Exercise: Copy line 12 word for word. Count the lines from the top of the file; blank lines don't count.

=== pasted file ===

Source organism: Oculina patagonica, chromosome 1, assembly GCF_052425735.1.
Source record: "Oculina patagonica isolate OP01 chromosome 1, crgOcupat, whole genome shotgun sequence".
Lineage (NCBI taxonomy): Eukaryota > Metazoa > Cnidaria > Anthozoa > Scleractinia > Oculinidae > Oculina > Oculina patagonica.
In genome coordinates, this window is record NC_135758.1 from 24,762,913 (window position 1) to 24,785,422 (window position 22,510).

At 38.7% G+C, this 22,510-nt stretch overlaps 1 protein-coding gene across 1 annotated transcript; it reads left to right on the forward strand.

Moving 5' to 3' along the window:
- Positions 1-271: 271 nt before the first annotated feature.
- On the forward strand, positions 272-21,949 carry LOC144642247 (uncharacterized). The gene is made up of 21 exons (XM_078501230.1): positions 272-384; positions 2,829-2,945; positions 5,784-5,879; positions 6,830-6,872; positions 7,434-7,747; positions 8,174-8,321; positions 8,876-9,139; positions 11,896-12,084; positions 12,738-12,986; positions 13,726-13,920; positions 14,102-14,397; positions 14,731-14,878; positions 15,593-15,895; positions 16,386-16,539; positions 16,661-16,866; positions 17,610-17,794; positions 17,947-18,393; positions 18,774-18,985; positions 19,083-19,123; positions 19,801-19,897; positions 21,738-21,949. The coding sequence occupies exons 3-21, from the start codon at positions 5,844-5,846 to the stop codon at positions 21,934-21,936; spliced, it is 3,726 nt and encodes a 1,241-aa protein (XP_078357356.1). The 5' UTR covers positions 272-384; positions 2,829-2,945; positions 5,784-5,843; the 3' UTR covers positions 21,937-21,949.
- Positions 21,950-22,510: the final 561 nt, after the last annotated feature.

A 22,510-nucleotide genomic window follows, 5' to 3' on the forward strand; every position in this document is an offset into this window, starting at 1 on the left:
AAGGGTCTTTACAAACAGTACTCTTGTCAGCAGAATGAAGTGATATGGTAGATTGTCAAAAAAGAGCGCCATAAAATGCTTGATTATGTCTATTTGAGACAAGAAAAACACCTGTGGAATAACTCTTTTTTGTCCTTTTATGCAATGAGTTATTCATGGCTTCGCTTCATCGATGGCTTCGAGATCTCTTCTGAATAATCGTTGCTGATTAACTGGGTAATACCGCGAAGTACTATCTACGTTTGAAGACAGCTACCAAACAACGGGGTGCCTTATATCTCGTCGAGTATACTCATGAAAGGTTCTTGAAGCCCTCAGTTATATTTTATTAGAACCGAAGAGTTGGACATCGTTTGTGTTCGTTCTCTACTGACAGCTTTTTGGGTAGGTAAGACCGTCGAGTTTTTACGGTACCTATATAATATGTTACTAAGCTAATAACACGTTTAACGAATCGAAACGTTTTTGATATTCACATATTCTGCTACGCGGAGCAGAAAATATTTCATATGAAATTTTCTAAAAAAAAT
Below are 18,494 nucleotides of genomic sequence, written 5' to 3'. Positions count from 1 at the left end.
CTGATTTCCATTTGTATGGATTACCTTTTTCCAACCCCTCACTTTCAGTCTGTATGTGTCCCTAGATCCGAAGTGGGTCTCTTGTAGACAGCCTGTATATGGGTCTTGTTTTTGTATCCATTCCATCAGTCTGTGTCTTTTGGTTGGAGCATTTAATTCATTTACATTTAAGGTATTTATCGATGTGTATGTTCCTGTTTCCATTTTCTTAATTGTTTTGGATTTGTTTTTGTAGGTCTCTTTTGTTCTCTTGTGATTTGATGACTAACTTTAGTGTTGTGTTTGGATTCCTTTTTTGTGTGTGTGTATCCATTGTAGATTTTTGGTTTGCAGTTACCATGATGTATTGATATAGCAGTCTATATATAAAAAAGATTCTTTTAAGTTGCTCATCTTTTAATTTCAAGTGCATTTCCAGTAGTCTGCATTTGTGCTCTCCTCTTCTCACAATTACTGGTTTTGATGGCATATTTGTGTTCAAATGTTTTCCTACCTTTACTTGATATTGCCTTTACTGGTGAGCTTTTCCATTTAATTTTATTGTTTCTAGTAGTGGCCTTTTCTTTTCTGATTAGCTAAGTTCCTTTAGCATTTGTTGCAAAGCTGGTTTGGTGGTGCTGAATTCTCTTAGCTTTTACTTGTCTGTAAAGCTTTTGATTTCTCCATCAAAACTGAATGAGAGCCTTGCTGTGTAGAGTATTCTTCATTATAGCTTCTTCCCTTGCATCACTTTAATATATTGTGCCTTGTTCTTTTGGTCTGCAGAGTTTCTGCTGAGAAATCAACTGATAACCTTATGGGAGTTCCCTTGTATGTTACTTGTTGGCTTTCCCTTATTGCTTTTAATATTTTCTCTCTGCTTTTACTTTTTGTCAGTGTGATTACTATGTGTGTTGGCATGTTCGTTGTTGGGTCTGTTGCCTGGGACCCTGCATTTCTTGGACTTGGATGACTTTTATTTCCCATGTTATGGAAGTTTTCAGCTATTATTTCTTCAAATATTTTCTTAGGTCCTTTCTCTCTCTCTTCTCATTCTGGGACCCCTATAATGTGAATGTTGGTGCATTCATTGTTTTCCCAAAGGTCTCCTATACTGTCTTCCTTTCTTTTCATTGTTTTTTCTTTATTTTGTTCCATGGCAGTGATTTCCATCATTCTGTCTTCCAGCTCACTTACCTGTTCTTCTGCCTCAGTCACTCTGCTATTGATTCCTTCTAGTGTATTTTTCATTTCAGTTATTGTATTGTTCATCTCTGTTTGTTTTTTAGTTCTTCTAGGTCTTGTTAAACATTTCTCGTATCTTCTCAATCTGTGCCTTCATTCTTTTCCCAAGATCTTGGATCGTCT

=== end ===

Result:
Below are 18,494 nucleotides of genomic sequence, written 5' to 3'. Positions count from 1 at the left end.